Charitable Gift Planning
What are charitable gifts?
Charitable gifts are donations to charitable, religious, educational, cultural, service, and healthcare related organizations. Our tax laws recognize the role of charitable organizations in meeting public needs that are a benefit to society, and as a result, these laws provide incentives to encourage charitable gifts. When planning your estate, you should talk to an attorney about whether charitable giving is an option for you to consider.
What types of charitable gifts are available when planning my estate?
There are many ways to make charitable gifts, and the following are a few options that are available:
- Cash gifts – These are usually made by check and are the most popular form of charitable giving.
- Gifts of appreciated assets – These are gifts of assets that have increased in value since their purchase. If you sell stocks, bonds, mutual funds, or real property that have appreciated in value, then you will have a taxable capital gain. If those same assets are gifted to a charitable organization, then the gifted assets are deductible at their full fair market value if they have been held for longer than 12 months, as long as the fair market value of the gifted asset does not exceed 30% of your adjusted gross income.
- Gifts of retirement assets – When an individual dies with a large retirement savings in their retirement plan, a beneficiary can be left with a large tax burden that consumes most of the gift. When the retirement assets are given to a tax-exempt organization, the tax-exempt organization does not have to pay income tax on the assets.
- Charitable remainder trust – This is an irrevocable trust that holds and invests assets for the benefit of one or more individual income beneficiaries with the remainder to one or more charities. It allows you and a charity to share income and remainder interest. These trusts are usually set up so you can contribute assets to provide income during a specific period of time (like your lifetime), and after the end of the term, the remaining assets go to a charity of your choice.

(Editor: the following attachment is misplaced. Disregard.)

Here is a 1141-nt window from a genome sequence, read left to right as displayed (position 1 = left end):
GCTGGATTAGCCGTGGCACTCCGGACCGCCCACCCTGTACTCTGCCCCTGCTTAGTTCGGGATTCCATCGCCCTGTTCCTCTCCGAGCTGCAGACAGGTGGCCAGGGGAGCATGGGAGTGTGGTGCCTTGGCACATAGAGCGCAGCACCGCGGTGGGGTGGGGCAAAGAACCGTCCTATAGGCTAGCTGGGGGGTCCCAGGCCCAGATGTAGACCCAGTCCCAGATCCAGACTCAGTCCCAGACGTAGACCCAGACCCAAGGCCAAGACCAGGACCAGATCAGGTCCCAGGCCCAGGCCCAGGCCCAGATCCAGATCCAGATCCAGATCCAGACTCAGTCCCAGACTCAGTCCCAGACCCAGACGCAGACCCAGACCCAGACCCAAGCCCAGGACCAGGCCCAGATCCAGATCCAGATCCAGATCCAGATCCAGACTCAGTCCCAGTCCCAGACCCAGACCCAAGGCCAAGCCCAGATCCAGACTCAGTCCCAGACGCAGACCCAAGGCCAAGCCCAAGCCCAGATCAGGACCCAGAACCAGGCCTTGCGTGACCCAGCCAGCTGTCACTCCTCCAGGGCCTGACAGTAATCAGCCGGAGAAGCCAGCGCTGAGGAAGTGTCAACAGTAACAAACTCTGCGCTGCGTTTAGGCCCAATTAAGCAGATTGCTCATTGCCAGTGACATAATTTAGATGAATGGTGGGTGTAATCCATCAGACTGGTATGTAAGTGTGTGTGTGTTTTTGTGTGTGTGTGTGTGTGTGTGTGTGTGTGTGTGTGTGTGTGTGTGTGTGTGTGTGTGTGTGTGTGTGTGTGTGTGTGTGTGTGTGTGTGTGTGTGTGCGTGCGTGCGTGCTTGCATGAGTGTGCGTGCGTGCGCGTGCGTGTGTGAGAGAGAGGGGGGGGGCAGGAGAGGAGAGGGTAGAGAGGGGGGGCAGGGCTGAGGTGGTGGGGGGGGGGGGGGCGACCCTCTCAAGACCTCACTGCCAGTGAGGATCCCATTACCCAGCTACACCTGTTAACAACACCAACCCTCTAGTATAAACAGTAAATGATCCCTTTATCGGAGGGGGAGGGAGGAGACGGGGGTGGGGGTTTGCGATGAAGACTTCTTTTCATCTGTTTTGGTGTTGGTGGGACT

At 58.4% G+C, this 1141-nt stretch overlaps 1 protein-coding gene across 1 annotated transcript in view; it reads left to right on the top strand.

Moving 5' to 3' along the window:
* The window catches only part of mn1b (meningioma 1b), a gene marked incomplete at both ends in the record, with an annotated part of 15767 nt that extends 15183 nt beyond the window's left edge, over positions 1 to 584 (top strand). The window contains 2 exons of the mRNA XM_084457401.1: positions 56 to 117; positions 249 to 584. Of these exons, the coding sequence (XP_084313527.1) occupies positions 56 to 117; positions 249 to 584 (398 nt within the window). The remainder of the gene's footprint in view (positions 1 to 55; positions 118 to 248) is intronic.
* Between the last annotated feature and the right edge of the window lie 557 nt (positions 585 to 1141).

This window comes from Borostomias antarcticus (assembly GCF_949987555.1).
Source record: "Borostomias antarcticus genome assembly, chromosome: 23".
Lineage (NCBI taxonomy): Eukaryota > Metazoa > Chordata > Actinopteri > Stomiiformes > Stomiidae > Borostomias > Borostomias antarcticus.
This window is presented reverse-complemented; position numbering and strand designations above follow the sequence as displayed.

- Charitable lead trust – This is an irrevocable trust that allows you to place assets in a trust that will benefit a charitable organization for a set period of time and them ultimately pass to your heirs.
- Charitable gift annuity – This allows you to donate assets to a charitable organization in exchange for an annuity contract while also providing a charitable deduction at the time of the gift. The total expected income determines what portion of the initial gift is tax deductible. Then, the charity receives the remainder of the donated assets after your death. This option is beneficial if you need income, want an immediate tax deduction, and want to support a single charity.
- Bequest under a will or revocable trust – A charitable gift can be made in a will or a revocable trust. It can be a specific dollar amount, a specific asset, or a percentage of your estate. This can be changed or canceled during your life if your circumstances or family needs change.
If you are considering one of these charitable giving options, you should talk to your estate planning team to decide which option best fits your situation.
Acknowledgements & Disclaimer: This Fact Sheet was prepared by West Tennessee Legal Services (WTLS) and made possible by Serving Tennessee Seniors-administered by The Community Foundation of Middle Tennessee at the request of the Chancery Court. WTLS thanks the Tennessee Bar Association for its permission to use The Legal Handbook for Tennessee Seniors (2014 edition) as a primary information source. This publication is supported, in part, by funds provided by the Southwest Area Agency on Aging and Disability, the Tennessee Commission on Aging and Disability, and the U.S. Department of Health and Human Services. The content herein does not necessarily reflect the opinion or policy of the Southwest Area Agency on Aging and Disability or any agency of Tennessee or the U.S. government. Fact Sheets are for information only and not intended to replace legal advice. If you are in need of legal help, call WTLS at (800) 372-8346, or seek the help of a private attorney. (Revised 5/2017)